Let’s make EU agriculture great again: lessons from New Zealand
Giovanni Caccavello & Caroline Burleigh // 27 April 2017
As the debate on the modernisation and simplification of the EU’s Common Agricultural Policy (CAP) gathers pace, European policymakers are called – once again – to re-think Europe’s farming sector.
Despite the several waves of reforms that have shaped the CAP since the early 1990s, many market- and trade- distorting practices still persist. As the latest OECD Agricultural Policy Monitoring and Evaluation report (2016) underscores, EU Member States still remain disproportionately dependent on public support when compared to other developed countries, such as Australia, Canada and New Zealand.
Given the current state of affairs of Europe’s agricultural industry, a prime example of modernisation, simplification and liberalisation comes from New Zealand. Just like today’s farmers in the EU, New Zealand farmers were heavily protected by price supports, subsidies and other restrictive measures in the 1970s and early 1980s. On the contrary, today New Zealand is one of the few countries in the world that has abandoned price support systems and enforced free trade policies for agriculture.
This thrust of economic deregulation in New Zealand was driven by two sets of circumstances. Firstly, there was dissatisfaction with economic growth rates in the 1960s and 1970s under a generally protectionist regime. Secondly, there was an urgent need to rein in government intervention in the economy.
Interestingly, the reform of the New Zealand agricultural sector was a policy of both the ‘left’ and ‘right’. Following the 1984 administrative turmoil and major currency crisis, the initial liberalising measures were introduced that same year by David Lange’s first Labour government and were continued by Jim Bolger’s conservative administration (Johnson, 2001).
Starting in 1984, subsidy programmes for agricultural products were either abolished or phased out. The reforms – albeit radical – were some of the most successful worldwide, allowing the sector to overcome the cycle of waste, inefficiency and corruption that still characterises agriculture in the EU. In addition to productivity growth in the agricultural sector, which increased from 1% before 1984 to 4% in the ‘90s and today still remains around 2%, there were positive spillover effects in the rest of the economy (Lambie, 2005). In fact, since the mid-1980s, real GDP growth has averaged 2.5% per year and with a GDP per capita (in PPP terms) of around US$ 40,000 the country is today considered to be one of the most innovative, freest and open economies in the world (World Bank, 2017a).
On top of this, the country’s thriving agricultural sector is a concrete example of the ability of markets to better cope with radical change – an example that could and should be emulated by the EU after decades of agricultural exceptionalism (Rickard, 2016). Although New Zealand farmers’ incomes dropped immediately after the reforms were implemented, they were encouraged to adapt to the new environment, by moving to new products and more efficient farming systems. The main ‘losers’ in the 1980s were those starting out just before deregulation and those in import substitution activities. To a certain extent, their losses were alleviated by governmental temporary assistance measures as adjustment in product and factor markets in New Zealand took about six years (Johnson, 2001). However, since the transition period, New Zealand’s farmers have enjoyed a substantial rise in income. Moreover, the agriculture sector grew as a percentage of the country’s GDP, from slightly more than 14% of GDP in 1986-87 to 16.6% in 1999-2000, something almost unheard of in other developed countries (Lambie, 2005). As the New Zealander government reports (2017), in the year to June 2015, agriculture, forestry and the food sector generated around 45% of the country’s total overseas trade and employed over 141,400 people, or over 6% of New Zealand’s total workforce. The country’s thriving dairy industry is estimated to be short of workers and current trends suggest that at least 2,000 more workers are needed every year to cater to growth in the sector. On the contrary, in the EU, 4.8 million full-time agricultural jobs disappeared between 2000 and 2012 (European Commission, 2013).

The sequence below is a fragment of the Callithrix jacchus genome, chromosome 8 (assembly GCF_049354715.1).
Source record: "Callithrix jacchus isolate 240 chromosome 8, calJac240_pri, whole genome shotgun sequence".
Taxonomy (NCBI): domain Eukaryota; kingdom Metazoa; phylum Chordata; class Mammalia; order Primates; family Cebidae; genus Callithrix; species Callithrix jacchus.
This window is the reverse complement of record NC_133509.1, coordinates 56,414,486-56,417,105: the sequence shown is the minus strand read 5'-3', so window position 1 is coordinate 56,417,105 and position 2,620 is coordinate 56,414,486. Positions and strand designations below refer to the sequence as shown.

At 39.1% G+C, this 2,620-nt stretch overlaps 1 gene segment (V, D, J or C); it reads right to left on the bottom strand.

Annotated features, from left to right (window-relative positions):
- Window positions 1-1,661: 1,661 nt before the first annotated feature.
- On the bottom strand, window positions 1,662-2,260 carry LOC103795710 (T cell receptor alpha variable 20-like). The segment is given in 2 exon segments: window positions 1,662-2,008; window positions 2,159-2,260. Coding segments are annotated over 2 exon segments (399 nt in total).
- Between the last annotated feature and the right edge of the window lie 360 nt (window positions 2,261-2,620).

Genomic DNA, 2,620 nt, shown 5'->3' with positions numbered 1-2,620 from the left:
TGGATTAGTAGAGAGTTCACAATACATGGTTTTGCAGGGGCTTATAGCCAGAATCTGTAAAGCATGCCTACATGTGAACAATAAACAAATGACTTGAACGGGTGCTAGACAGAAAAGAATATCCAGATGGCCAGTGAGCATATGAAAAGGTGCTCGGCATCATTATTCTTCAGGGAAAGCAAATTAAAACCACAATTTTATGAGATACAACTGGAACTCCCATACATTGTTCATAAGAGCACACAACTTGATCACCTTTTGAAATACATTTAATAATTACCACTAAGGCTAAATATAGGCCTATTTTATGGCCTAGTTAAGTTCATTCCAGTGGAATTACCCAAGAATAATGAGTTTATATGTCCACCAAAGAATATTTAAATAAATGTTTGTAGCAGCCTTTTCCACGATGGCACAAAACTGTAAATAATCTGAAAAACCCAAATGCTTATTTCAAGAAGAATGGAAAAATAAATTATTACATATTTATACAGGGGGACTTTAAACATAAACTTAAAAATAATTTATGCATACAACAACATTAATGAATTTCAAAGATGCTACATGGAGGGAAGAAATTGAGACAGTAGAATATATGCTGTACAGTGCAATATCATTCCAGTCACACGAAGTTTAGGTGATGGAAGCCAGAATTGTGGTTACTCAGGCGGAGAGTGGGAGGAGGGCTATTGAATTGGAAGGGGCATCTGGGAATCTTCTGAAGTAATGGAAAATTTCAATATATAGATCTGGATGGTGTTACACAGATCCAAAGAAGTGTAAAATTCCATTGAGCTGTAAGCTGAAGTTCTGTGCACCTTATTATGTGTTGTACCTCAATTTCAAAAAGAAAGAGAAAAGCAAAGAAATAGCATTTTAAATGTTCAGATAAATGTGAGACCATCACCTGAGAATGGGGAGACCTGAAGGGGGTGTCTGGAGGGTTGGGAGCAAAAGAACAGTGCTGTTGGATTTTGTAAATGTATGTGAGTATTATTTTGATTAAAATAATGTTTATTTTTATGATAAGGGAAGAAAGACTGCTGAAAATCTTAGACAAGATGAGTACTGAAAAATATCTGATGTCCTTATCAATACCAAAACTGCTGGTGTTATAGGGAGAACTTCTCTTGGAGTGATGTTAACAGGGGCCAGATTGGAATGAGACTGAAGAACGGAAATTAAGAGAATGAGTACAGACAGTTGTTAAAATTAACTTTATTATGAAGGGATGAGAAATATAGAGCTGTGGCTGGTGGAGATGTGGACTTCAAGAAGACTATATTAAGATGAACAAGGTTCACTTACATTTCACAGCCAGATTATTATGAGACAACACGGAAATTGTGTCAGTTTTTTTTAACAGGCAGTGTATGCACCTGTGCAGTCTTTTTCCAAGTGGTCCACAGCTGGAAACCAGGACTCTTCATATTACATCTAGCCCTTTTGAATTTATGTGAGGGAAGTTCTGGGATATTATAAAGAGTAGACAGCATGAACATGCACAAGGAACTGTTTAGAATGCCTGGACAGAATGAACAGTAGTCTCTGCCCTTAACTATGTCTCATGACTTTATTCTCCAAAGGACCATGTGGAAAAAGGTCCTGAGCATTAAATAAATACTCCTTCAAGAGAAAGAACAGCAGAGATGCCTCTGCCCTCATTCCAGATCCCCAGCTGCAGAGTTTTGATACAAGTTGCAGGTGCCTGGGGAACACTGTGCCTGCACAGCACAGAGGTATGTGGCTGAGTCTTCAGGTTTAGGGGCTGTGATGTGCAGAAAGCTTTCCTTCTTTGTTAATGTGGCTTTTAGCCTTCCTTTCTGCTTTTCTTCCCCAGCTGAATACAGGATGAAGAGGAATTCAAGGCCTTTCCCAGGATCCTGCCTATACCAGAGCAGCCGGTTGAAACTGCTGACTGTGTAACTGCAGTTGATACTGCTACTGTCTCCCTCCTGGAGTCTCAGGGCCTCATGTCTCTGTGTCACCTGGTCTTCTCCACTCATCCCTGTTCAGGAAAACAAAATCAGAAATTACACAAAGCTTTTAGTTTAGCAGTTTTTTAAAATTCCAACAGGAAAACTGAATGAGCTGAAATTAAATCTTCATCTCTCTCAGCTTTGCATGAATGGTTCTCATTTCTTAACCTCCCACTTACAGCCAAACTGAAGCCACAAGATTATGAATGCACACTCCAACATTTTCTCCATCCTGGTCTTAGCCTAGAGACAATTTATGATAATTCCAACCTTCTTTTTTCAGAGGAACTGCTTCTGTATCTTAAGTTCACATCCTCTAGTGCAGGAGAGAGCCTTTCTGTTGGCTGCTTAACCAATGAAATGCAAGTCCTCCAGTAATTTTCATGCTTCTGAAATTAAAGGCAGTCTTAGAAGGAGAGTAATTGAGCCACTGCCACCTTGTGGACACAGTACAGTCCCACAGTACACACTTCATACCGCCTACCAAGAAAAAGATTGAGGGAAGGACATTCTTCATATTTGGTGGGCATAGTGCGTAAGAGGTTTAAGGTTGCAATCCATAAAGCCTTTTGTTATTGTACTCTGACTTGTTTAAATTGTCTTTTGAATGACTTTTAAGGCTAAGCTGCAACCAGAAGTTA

The wave of far-reaching free-market reforms has helped New Zealand to overcome the challenge of distance and to become one of the most agriculturally innovative countries in the world. According to recent data, the whole agricultural industry seeks to keep abreast of the latest developments with 25% of firms in the food and beverage industry engaged in research and development and a full 54% involved in product or process innovation (Government of New Zealand 2014). Along with investing in research and ensuring food safety standards, agro-businesses in New Zealand also benefit from a supportive policy environment. Barriers to trade are currently very low – only 12 out of 119 countries in the world had a weighted average tariff rate that was lower than New Zealand’s 1.3% in 2015 (World Bank 2017b). At the same time, bureaucratic regulation is kept to a minimum and New Zealand ranked first globally in terms of the overall ease of doing business in the latest Doing Business report (World Bank 2017c).
All of this is in stark contrast to the EU’s Common Agricultural Policy, a programme that is damaging to the interests of consumers, producers and taxpayers in the EU’ and that continues to harm poor and developing countries through high import tariffs, excessive support to farmers and the suppression of technological innovation.
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